1. Create a mail variable that will send the message contents on to postmark, and return the results:

// Compile the message, and post it to PostMark Spamcheck when ready

mail.compile().build(function (err, message) {
  axios

    .post("https://spamcheck.postmarkapp.com./filter", {
      email: message.toString(),

      options: "long",
    })

    .then((res) => {
      // Interpret the results, and send back to the app

      console.log(res.data);
    })

    .catch((error) => {
      //Catch any errors

      console.error(error);
    });
});
  1. Save the changes, and then on the command line, run the JavaScript with the npm command.

The results will return in a JSON format directly into the command line window where you’re running the node command that in turn runs the test-spam.js file.

node text-spam.js

Explaining email API testing results

When the results return, you should see your spam score. The closer the overall score is to 10, the higher the spam rating, and less likely that your message will reach customers.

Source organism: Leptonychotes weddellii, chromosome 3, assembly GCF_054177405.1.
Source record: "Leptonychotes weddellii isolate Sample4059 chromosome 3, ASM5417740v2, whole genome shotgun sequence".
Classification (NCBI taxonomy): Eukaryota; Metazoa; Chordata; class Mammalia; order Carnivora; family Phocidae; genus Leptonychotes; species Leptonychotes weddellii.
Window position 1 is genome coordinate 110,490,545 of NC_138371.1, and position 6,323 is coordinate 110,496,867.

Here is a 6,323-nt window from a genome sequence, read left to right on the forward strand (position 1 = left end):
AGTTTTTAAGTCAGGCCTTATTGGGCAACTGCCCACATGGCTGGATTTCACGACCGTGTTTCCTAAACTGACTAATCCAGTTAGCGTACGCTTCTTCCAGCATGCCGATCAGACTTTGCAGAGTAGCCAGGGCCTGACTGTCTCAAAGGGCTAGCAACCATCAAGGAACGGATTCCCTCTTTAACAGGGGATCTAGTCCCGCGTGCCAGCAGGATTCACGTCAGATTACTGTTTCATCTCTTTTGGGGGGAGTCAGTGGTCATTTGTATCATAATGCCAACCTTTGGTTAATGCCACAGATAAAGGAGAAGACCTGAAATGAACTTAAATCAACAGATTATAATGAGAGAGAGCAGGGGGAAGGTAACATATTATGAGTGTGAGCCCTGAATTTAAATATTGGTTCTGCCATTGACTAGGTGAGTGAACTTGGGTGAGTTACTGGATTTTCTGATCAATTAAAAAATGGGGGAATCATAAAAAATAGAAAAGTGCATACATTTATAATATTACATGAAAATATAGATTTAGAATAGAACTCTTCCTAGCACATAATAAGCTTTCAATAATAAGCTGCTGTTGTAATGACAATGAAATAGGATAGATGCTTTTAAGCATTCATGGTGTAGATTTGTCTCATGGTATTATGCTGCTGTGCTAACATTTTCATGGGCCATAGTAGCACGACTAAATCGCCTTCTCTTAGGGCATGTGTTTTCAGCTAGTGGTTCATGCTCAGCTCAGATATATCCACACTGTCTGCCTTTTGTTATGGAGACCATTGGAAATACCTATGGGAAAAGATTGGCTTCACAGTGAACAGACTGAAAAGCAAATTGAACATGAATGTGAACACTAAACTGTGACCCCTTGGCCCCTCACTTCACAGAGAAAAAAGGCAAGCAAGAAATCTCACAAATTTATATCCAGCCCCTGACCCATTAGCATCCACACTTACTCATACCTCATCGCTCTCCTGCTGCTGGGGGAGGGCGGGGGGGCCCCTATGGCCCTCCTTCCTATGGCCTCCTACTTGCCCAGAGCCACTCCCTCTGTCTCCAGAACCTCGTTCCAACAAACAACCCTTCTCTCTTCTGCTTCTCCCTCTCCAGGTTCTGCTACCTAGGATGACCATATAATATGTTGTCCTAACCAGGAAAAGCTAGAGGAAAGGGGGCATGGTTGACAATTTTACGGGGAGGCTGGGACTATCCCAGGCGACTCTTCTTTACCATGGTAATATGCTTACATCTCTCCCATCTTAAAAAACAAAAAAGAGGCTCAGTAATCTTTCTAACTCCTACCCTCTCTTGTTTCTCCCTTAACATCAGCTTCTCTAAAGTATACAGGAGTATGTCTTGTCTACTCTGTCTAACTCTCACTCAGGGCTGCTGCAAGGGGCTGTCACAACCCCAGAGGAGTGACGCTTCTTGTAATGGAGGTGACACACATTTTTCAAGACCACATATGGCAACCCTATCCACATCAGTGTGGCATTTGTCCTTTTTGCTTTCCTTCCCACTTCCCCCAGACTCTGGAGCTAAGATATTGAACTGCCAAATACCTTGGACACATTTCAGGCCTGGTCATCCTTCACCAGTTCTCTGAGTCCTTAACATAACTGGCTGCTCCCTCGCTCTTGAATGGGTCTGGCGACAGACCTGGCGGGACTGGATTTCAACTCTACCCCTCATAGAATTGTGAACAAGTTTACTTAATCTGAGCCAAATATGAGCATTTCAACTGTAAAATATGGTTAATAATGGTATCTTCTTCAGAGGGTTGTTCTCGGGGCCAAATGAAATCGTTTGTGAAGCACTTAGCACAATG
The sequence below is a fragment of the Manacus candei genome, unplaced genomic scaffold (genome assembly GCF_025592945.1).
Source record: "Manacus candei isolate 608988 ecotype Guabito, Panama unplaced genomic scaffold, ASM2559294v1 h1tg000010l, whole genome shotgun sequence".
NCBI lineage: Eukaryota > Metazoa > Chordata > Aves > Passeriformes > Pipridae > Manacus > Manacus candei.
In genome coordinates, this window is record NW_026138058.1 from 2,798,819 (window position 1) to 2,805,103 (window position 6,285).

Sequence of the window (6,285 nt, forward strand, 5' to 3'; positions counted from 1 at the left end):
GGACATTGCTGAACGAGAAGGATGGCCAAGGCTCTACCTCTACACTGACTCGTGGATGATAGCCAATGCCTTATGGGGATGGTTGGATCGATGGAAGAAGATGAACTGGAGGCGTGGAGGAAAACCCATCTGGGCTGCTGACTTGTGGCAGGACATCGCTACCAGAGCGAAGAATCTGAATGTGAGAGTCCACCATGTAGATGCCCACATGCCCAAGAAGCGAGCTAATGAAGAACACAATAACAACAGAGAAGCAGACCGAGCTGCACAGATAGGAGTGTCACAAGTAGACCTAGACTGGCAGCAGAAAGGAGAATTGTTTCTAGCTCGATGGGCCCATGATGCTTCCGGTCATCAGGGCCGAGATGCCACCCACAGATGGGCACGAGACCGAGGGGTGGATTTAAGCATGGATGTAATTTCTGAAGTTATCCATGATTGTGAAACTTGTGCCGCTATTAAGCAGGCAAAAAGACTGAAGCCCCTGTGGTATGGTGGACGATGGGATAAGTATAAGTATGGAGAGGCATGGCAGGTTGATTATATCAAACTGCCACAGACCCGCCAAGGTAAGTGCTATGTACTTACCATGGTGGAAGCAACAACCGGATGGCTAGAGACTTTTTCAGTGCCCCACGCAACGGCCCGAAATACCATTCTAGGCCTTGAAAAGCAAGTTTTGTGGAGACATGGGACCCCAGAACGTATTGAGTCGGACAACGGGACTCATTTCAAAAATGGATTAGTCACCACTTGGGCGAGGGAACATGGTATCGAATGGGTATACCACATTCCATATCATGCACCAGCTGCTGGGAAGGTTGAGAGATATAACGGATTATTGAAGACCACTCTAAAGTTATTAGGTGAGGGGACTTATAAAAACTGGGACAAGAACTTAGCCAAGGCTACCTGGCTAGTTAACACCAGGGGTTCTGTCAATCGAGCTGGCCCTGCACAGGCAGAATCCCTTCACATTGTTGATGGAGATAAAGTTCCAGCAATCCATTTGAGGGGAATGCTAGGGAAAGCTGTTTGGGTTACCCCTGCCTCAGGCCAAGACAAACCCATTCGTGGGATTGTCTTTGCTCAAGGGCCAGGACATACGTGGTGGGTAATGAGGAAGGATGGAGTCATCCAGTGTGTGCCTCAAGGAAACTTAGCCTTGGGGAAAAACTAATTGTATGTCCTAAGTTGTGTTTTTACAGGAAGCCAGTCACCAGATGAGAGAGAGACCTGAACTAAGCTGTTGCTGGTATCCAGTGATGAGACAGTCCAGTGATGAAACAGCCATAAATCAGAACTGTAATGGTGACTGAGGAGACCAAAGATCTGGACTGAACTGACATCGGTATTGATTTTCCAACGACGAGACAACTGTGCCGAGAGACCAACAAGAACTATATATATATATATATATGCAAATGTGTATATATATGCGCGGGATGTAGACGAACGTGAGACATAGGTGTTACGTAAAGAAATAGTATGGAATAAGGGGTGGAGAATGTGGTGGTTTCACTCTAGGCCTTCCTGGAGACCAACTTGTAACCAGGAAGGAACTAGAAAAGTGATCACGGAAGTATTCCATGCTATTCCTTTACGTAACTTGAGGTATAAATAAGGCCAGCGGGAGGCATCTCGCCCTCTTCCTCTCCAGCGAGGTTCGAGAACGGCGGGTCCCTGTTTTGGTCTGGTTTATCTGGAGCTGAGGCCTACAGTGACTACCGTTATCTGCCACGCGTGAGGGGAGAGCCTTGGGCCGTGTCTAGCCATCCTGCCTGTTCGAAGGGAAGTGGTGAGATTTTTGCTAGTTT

At the top of the report, you’ll see the overall score:

{
    success: true,
    score: '4.7',

You will then see a breakdown of the rules. These explain why your message received the spam score returned by Postmark. These results are returned as a series of JSON objects with “score” and “description” key and value pairs.

rules: [
    {
      score: '0.8',
      description: 'BODY: Bayes spam probability is 40 to 60% [score: 0.4933]'
    },
    {
      score: '0.6',
      description: 'Subject line starts with Buy or Buying'
    },
    { score: '1.5', description: 'Subject talks about losing pounds' },
    { score: '0.5', description: 'Subject is all capitals' },
    {
      score: '-0.0',
      description: 'Informational: message was not relayed via SMTP'
    },
    { score: '0.0', description: 'BODY: Lose Weight Spam' },
    {
      score: '1.2',
      description: 'URI: Uses a numeric IP address in URL'
    },
    {
      score: '0.0',
      description: 'URI: Dotted-decimal IP address followed by CGI'
    },
    { score: '0.0', description: 'BODY: HTML included in message' },
    {
      score: '-0.0',
      description: 'Informational: message has no Received headers'
    }
  ],

The last item is the report table. This shows the points assigned by each rule arranged alongside the description. It’s a useful summary in a table format.

report: ' pts rule                   description